Boston Tourism Department

Guide | Arts, Tourism and Special Events  December 15, 2012 – 07:33 am
Boston Travel Guide | Hotels, Restaurants & Things to Do in Boston

Archives Guide ~ Arts, Tourism and Special Events (0272)

Historical note

The Mayor’s Office of Arts, Tourism, and Special Events (MOATSE) is the name for the office that currently fulfills the duties of the Office of Arts and Humanities and the Office of Business and Cultural Development. The Office of Arts and Humanities was established by the City Council (C.B.C. Ord. 15-9) in 1986 at the request of then Mayor, Raymond L. Flynn. Its purpose was to stimulate and support efforts to preserve and develop cultural facilities in the City of Boston. The Office of Business and Cultural Development was established by the City Council in 1984 (Ord. 1984, c. 15) in order to provide assistance to the cultural, business, and residential communities of Boston. The office worked actively with the tourism, convention, and hospitality industries on programs to market and to promote the City of Boston as a visitor destination.
In 2004, Mayor Thomas M. Menino merged the Mayor’s Office of Special Events, Tourism, and Film and the Office of Cultural Affairs under the Office of Arts and Humanities. The new office was named the Mayor’s Office of Arts, Tourism, and Special Events. The MOATSE carries on and supports the duties and responsibilities of both the Office of Arts and Humanities and the Office of Business and Cultural Development through its sponsorship and promotion of numerous cultural events, public art exhibits, concerts, and festivals. In conjunction with these duties, the MOATSE serves as an umbrella office for the Boston Cultural Council, the Boston Arts Lottery Council, the Boston Art Commission, and the Office of Special Events, Tourism, and Film.

0272.001 Arts Festival records 1952-1964 1 record carton, 6 volumes

Scope and Contents note
The bulk of the material in this collection consists of news clippings and scrapbooks, 1952-1954 and 1962-1963, covering all aspects of the festival including performances, awardwinning works, events and programming, community involvement, and critical response. Also included in the collection are the 10th Anniversary Report of 1962, covering expenses, fundraising and programming; Executive Committee minutes, 1958-1964; trustees meeting minutes, 1952 and 1954-1958; income sources; membership mailings; and press releases.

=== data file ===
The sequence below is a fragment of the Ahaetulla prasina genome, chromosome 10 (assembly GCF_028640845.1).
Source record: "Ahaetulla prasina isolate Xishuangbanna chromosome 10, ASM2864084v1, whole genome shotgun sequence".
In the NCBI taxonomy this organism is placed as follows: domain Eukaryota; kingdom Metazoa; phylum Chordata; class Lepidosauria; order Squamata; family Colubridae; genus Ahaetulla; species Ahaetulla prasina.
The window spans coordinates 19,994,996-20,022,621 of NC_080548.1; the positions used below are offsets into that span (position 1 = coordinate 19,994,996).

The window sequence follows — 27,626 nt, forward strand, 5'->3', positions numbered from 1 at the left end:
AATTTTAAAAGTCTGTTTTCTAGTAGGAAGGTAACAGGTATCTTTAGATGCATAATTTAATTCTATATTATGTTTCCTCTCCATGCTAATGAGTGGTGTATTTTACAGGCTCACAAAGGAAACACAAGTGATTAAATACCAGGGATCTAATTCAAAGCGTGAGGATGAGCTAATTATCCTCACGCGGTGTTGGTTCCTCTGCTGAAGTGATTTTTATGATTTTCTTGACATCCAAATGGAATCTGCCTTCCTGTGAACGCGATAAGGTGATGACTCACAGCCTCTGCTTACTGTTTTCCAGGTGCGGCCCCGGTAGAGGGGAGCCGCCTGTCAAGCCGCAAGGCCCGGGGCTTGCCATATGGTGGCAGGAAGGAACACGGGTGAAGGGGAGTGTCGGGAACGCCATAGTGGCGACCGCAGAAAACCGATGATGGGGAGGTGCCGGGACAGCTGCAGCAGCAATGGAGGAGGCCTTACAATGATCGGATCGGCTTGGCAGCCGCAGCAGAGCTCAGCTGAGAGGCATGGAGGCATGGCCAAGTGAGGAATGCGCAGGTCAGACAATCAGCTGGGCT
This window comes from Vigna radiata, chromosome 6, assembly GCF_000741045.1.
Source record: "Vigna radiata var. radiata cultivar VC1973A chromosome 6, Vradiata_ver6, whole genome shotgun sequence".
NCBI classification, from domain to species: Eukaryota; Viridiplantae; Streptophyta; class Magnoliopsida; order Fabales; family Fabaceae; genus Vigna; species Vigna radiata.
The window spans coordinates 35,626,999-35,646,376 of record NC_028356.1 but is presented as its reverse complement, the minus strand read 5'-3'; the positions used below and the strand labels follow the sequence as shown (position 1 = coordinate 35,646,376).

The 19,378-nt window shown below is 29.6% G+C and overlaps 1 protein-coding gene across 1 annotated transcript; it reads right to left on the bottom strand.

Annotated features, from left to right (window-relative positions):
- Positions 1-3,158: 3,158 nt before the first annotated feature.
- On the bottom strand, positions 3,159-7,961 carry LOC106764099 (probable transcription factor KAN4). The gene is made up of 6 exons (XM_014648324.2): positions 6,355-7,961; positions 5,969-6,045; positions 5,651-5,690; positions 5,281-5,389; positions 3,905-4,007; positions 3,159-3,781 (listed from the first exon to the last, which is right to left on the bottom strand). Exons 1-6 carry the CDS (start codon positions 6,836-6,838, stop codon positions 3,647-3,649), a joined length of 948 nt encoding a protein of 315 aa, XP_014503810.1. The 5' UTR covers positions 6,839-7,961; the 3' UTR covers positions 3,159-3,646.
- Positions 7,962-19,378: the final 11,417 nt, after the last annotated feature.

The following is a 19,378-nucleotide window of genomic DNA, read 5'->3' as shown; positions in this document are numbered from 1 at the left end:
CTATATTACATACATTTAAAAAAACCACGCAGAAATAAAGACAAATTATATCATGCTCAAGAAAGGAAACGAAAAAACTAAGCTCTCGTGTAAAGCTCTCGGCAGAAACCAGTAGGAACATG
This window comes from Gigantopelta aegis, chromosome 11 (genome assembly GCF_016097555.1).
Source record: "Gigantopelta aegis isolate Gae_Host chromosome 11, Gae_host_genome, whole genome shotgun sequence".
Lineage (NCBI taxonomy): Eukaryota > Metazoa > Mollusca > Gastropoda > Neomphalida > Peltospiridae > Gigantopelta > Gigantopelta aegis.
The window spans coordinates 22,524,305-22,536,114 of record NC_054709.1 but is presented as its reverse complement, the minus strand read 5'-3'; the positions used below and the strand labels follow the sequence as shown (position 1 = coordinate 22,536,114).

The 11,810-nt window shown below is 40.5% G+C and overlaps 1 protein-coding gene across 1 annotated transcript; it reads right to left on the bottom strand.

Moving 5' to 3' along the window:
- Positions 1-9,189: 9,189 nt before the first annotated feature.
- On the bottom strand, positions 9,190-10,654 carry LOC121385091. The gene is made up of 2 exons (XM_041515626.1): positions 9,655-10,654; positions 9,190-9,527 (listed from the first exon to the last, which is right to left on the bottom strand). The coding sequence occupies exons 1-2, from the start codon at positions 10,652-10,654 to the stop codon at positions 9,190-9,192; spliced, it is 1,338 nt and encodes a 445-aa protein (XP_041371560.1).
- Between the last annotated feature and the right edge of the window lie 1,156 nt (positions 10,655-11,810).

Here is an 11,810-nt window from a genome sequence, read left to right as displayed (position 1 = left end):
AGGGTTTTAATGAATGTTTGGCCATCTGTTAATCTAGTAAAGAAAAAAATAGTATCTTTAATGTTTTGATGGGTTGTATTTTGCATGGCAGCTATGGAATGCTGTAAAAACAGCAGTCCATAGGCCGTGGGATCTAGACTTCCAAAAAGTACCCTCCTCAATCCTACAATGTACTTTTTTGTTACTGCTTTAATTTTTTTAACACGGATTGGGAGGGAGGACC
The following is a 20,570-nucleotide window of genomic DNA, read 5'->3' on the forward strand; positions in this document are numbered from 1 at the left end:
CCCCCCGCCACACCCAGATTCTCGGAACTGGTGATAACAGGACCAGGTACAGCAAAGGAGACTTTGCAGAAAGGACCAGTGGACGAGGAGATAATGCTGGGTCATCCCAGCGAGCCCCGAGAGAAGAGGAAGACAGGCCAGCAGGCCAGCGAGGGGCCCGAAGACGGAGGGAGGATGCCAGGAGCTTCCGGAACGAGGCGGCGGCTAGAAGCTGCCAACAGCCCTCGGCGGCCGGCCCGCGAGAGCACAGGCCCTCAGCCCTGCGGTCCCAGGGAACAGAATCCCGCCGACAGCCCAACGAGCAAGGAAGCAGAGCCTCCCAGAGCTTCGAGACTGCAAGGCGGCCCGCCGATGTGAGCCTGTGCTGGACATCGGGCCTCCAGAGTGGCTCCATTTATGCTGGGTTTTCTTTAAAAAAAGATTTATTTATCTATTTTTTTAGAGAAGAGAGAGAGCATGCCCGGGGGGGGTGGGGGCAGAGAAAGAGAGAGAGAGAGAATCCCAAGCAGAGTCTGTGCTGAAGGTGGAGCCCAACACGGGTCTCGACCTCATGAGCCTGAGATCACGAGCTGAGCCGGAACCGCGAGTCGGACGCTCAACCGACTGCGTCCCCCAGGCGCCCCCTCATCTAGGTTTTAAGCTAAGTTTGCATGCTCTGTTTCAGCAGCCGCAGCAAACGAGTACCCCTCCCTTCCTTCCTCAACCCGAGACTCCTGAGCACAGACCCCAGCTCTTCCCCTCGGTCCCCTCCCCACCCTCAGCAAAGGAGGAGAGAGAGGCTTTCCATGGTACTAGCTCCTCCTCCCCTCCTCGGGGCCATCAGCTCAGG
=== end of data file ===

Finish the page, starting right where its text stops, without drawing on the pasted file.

Link to finding aid

0272.100 Art Commission
Historical note
The Boston Art Commission, established in 1890, is the oldest municipal art commission in the United States. Originally a fully independent body, the Art Commission was brought together with five other commissions to form the Environment Department in 1982 (Acts, 1982, Chap. 624). This act’s purpose was to coordinate the related concerns of all six commissions and streamline the use of each body’s staff resources. Under the Environment Department, the Art Commission (as well as the other five) retained its independence to carry out its statutory obligations. In 1986, the Art Commission was reorganized as a board within the Office of Arts and Humanities (Ord. 1986, c. 4 § 2). The Mayor appoints the Art Commission; it consists of five Boston residents, each representing a Boston cultural institution. The Boston Art Commission exercises legal authority to approve and site new public art on property owned by the City of Boston. In addition, the Art Commission preserves and protects all monuments, paintings, statues, fountains and memorials on City property.


Visitors and tourists to Boston, 1978-1980 ([BRA Research Department publications)
Book (Boston Redevelopment Authority)

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April 21, 2008 at 3:59 AM EDT
WASHINGTON — Lured by the cheap dollar, overseas travellers are slowly drifting back to the United States following a long exile that began after the Sept. 11, 2001, terrorist attacks.
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